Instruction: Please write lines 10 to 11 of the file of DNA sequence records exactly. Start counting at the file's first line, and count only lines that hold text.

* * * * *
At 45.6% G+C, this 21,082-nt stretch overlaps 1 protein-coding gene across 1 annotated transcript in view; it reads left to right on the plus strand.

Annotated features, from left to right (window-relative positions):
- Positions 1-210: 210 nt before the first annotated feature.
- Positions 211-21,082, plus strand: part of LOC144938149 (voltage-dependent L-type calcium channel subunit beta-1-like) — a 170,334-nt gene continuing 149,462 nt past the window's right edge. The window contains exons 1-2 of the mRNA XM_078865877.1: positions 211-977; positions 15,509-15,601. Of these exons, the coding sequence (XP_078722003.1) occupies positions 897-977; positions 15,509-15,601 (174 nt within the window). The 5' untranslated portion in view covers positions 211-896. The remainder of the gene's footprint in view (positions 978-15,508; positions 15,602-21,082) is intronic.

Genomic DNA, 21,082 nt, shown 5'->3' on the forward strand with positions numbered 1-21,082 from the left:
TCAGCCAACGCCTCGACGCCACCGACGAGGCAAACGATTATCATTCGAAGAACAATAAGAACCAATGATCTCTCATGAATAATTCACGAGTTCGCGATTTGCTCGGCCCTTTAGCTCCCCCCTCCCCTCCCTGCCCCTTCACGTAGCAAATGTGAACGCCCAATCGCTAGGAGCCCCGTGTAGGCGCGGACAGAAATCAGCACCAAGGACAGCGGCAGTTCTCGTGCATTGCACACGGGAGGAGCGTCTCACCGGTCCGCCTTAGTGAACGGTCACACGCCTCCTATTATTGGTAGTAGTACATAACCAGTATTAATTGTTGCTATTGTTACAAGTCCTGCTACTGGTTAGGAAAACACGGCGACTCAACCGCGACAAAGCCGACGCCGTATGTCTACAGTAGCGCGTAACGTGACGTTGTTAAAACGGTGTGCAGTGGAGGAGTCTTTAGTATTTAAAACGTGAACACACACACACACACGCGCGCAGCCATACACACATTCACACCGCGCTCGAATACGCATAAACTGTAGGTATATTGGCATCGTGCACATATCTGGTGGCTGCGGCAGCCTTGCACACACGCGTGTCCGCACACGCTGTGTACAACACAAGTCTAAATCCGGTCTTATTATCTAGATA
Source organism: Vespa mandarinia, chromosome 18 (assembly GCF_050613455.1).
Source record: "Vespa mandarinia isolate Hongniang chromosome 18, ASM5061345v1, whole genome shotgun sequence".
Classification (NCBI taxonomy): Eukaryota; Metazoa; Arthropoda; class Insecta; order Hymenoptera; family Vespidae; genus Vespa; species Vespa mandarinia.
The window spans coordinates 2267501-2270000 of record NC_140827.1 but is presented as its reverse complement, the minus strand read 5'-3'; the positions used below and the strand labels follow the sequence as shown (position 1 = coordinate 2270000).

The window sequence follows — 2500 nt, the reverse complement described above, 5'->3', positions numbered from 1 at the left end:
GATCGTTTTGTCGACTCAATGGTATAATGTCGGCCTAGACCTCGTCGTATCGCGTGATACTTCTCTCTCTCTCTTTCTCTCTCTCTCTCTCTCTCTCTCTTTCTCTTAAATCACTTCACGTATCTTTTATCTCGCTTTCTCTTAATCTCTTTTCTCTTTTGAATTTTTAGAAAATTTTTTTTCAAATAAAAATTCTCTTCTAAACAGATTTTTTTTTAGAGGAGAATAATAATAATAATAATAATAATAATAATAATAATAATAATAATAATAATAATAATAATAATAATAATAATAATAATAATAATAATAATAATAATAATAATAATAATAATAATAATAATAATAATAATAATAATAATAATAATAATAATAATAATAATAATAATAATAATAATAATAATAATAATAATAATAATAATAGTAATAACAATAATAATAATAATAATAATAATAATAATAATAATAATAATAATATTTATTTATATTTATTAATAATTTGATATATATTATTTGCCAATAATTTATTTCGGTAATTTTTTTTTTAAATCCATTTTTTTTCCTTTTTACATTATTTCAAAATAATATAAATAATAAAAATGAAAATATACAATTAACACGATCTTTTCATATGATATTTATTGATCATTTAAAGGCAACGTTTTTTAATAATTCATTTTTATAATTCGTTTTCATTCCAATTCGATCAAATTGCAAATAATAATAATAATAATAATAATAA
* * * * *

The window spans coordinates 2267501-2270000 of record NC_140827.1 but is presented as its reverse complement, the minus strand read 5'-3'; the positions used below and the strand labels follow the sequence as shown (position 1 = coordinate 2270000).

The window sequence follows — 2500 nt, the reverse complement described above, 5'->3', positions numbered from 1 at the left end: